Here is an assignment that I wrote a week back on Multiple Intelligences course. We are all connected and the basic actions are made of interactions and intersubjectivity. And the World is built of perspectives… but that’s another story. Here is a short review and a comparison of a few authors, what a social intelligence is.
First I have to say that reading Goleman was a pleasure. His style is not reductionist, he clearly understands the interiors and exteriors of an individual and probably the collective too, although that perspective wasn’t that present in his book. I don’t know if he is familiar with Integral Theory, but I would see that he could really “get it”, at least the four quadrants. Gardner’s view of “social intelligence” or as he put it in his book, social contexts, was somewhat empty descriptions of the LR quadrant. He clearly tries to smuggle his theory of intelligences to social contexts as well, but I think he failed a big time at least in his book. He talks about “human intelligence in societal perspective”, tries to get into the point, but when waiting for the punch line to become at the end, all that happens is a big collapse to a reductionism of the UR (and some LR). Gardner tries to construe social intelligence as a manifestation and engagement between two components: “(1) individuals who are capable of using their array of competences in various domains of knowledge” (UR, behavior, Zone6) and “(2) the societies that foster individual individual development through the opportunities they provide, the institutions they support, and the value systems they promote” (LR, structuralism, Zone8). So here we have a right-hand absolutism and in particular the outside form of it. Gardner tries to somehow fit it into the LL by saying that “in this framework, intelligence becomes a flexible, culturally dependent construct”, but fails in doing so not giving clear examples and theories on that. So much of Gardner for this week…
Goleman’s work was for me as a scientist a really pleasure to read because of the exact data and clear/vivid examples and descriptions. Notable factors from the first 100 pages are: the low road – the high road; protoconversation; neural mirrors. He describes and explains exhaustively what the low road is and why we are registering other people’s emotions and feelings faster than we can cognitively realize it. The way from the eyes to OFC, amygdala and PFC are the basis of the WiFi, the firing neurons that register the differences, the most subtle nuances of human expressions in a matter of milliseconds. The high road is more cognitive approach to experiencing the we-ness, interpreting the shared feelings and emotions. It is in use after the low road has already registered what has just happened. Before developing the ability to speak and use language, Goleman represents protoconversation, with the exchanges of gaze, touch and tone of voice. This is described as “the prototype of all human interaction, communication at its most basic” (Goleman, p.36). Goleman also presents mirror neurons, which reflect back an action we observe in someone else, making us mimic that action or have the impulse to do so. These are of course the UR matches for experiences UL feelings that are reflected back to the person who evoked these feelings. With the explanation of mirror neurons Goleman launches a term “empathic resonance, a brain-to-brain linkage that forms a two-person circuitry via the low road” (p. 43) (UR, LL) and continues that mirror neurons ensure that the moment someone sees an emotion expressed on your face, they will at once sense that same feeling within themselves” (p.43). I think this fits perfectly on Wilber’s description of the “miracle of we”, a shared mutual resonance of not two I’s, but rather you and I, a we. Even thought those two persons looking at each other might not know each other, or might even speak different language, there is a we, that I call a proto-we. There are two persons forming a we and that first encounter might lead to a further enforcement of deeper we-ness. Of course, with two (or more) people who have known each other for a long time, this exchange of shared emotions is deeper in the we, probably sharing strong horizontal solidarity and perhaps (or most likely) also vertical solidarity. Goleman writes vividly of altruism, compassion and empathy, which are basically slight nuances of the same thing: experienced we-ness on different levels of horizontal solidarity (Wilber).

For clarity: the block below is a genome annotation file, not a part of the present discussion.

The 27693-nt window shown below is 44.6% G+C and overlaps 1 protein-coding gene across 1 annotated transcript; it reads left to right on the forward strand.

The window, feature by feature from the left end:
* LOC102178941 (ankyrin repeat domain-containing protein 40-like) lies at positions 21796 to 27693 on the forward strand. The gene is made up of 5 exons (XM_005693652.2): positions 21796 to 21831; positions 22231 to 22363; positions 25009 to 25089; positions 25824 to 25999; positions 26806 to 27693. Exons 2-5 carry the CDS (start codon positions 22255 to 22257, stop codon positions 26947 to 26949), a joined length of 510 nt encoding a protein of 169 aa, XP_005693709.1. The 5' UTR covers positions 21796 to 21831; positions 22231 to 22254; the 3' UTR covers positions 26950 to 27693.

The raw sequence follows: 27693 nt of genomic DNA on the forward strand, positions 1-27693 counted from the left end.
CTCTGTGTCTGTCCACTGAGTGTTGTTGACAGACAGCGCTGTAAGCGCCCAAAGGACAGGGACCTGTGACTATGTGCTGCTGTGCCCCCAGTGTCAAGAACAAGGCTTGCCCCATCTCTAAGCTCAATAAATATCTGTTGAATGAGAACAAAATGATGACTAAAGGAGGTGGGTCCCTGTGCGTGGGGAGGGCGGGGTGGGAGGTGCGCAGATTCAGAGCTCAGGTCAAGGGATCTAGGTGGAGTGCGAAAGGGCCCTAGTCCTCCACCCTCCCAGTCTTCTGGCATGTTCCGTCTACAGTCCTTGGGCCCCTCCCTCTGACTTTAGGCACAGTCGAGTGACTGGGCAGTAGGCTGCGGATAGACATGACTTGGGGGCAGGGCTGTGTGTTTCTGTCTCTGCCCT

So what kind of implications based on Goleman’s research could we have on social intelligence? He presents that by re-wiring the high road it is possible to affect the low road by altering the rethinking in various moods. This means that when a feeling of emotion triggered by the low road happens, its interpretation with the high road could change the emotion totally e.g. from negative to positive. This, of course, requires practice. This is actually the basis also of a Buddhist loving kindness meditation or compassion exchange. “When the high road speaks up, it takes away the low road’s microphone” (Goleman, p.76). So by doing this intentionally, we gain conscious control of our emotions. This is what being aware of our every emotions, motions and interactions means. Goleman, I think, avoids reductionism clearly: “you can’t separate the cause of an emotion (UL and with UR neural function) from the world of relationships (LL) – our social interactions (LR) are what drive our emotions” (p.83). Here we have all the four quadrants tetra-arising together.
Gardner, H. (2006). Multiple Intelligences: New Horizons in Theory and Practice. Basic Books.
Goleman, D. (2006). Social Intelligence: The New Science of Human Relationships. Bantam.
Wilber, K. (2006). Integral Spirituality. Shambhala.